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eNeuro. 2016 May 23;3(2). pii: ENEURO.0019-16.2016. doi: 10.1523/ENEURO.0019-16.2016. eCollection 2016 Mar-Apr.

No Effect of Subthalamic Deep Brain Stimulation on Intertemporal Decision-Making in Parkinson Patients.

Author information

1
Comparative Psychology, Institute of Experimental Psychology, Heinrich-Heine University Düsseldorf , 40225 Düsseldorf, Germany.
2
Institute of Clinical Neuroscience and Medical Psychology, Medical Faculty, Heinrich-Heine University Düsseldorf , 40225 Düsseldorf, Germany.

Abstract

Deep brain stimulation (DBS) of the subthalamic nucleus (STN) is a widely used treatment for the motor symptoms of Parkinson's disease (PD). DBS or pharmacological treatment is believed to modulate the tendency to, or reverse, impulse control disorders. Several brain areas involved in impulsivity and reward valuation, such as the prefrontal cortex and striatum, are linked to the STN, and activity in these areas might be affected by STN-DBS. To investigate the effect of STN-DBS on one type of impulsive decision-making--delay discounting (i.e., the devaluation of reward with increasing delay until its receipt)--we tested 40 human PD patients receiving STN-DBS treatment and medication for at least 3 months. Patients were pseudo-randomly assigned to one of four groups to test the effects of DBS on/off states as well as medication on/off states on delay discounting. The delay-discounting task consisted of a series of choices among a smaller. sooner or a larger, later monetary reward. Despite considerable effects of DBS on motor performance, patients receiving STN-DBS did not choose more or less impulsively compared with those in the off-DBS group, as well as when controlling for risk attitude. Although null results have to be interpreted with caution, our findings are of significance to other researchers studying the effects of PD treatment on impulsive decision-making, and they are of clinical relevance for determining the therapeutic benefits of using STN-DBS.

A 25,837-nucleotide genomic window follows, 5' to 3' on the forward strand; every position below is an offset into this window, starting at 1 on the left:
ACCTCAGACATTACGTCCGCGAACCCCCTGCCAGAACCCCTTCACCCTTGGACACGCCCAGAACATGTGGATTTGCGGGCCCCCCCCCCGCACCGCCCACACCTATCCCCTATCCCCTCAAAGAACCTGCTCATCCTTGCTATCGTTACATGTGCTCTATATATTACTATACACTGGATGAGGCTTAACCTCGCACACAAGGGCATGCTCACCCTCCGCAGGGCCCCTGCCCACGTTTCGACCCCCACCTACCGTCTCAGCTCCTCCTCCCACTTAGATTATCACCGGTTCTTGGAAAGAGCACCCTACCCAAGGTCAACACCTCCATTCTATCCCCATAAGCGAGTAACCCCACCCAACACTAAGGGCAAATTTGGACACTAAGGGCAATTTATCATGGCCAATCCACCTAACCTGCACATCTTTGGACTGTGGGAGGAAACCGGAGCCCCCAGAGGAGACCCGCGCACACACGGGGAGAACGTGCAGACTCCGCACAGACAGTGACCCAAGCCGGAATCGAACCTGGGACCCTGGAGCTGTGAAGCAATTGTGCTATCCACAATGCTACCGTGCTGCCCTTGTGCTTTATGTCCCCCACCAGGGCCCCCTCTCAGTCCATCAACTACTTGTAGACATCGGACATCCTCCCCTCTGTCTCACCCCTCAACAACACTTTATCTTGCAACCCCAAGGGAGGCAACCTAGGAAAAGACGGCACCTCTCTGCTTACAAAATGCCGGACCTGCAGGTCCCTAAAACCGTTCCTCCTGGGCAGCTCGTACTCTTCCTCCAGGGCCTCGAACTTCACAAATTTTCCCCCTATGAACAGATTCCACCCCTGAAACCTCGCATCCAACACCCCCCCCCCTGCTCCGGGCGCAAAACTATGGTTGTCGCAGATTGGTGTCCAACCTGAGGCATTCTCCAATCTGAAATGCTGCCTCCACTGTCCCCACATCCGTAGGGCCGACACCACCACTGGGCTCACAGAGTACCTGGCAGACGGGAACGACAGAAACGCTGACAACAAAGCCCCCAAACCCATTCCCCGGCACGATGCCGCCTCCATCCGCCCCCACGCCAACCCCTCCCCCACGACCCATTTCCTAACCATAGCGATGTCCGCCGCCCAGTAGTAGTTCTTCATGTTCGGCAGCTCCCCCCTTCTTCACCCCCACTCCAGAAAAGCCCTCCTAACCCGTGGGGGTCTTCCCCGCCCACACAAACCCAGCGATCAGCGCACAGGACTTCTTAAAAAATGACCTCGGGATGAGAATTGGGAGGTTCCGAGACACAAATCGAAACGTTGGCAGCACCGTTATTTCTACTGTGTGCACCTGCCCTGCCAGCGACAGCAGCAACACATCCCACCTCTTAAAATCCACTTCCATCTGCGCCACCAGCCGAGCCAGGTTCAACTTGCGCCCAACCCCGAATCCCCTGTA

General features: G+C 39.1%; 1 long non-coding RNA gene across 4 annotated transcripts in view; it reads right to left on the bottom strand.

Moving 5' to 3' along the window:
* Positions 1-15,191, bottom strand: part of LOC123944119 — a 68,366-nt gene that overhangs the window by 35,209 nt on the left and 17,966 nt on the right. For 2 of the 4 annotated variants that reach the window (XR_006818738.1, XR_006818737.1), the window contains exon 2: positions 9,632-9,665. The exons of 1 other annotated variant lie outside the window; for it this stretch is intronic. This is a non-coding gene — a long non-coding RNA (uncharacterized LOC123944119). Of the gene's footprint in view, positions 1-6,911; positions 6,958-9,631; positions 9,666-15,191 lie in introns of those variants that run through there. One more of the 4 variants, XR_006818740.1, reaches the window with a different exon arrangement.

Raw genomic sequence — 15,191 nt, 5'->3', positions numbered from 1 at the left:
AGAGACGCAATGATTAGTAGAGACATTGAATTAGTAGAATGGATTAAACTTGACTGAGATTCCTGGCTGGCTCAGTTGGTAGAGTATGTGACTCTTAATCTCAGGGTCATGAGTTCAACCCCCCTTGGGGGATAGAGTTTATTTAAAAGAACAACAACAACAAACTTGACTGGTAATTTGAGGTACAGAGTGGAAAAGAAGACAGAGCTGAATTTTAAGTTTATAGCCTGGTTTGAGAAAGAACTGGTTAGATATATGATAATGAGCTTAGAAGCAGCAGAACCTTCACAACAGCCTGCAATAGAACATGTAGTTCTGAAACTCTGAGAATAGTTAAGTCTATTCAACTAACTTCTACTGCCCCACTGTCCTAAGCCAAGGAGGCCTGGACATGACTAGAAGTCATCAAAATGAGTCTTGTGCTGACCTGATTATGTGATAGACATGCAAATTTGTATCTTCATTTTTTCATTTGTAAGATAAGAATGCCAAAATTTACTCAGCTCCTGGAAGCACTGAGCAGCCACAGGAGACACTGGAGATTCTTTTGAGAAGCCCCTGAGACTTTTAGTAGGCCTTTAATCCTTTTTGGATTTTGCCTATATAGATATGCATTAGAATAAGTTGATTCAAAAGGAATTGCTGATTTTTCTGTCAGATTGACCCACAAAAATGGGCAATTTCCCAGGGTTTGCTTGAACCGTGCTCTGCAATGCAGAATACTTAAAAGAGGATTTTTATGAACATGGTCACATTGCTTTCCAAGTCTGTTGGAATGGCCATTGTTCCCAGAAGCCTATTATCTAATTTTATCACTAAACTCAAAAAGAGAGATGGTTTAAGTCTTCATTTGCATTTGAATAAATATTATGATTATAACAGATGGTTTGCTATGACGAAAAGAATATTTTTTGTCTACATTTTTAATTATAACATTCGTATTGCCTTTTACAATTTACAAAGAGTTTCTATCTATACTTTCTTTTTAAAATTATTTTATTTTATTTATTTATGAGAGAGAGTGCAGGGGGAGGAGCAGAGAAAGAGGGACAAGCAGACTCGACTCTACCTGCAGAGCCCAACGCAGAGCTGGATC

KEYWORDS:

Parkinson’s disease; deep brain stimulation; intertemporal choice

PMID:
27257622
PMCID:
PMC4876489
DOI:
10.1523/ENEURO.0019-16.2016
[Indexed for MEDLINE]
Free PMC Article

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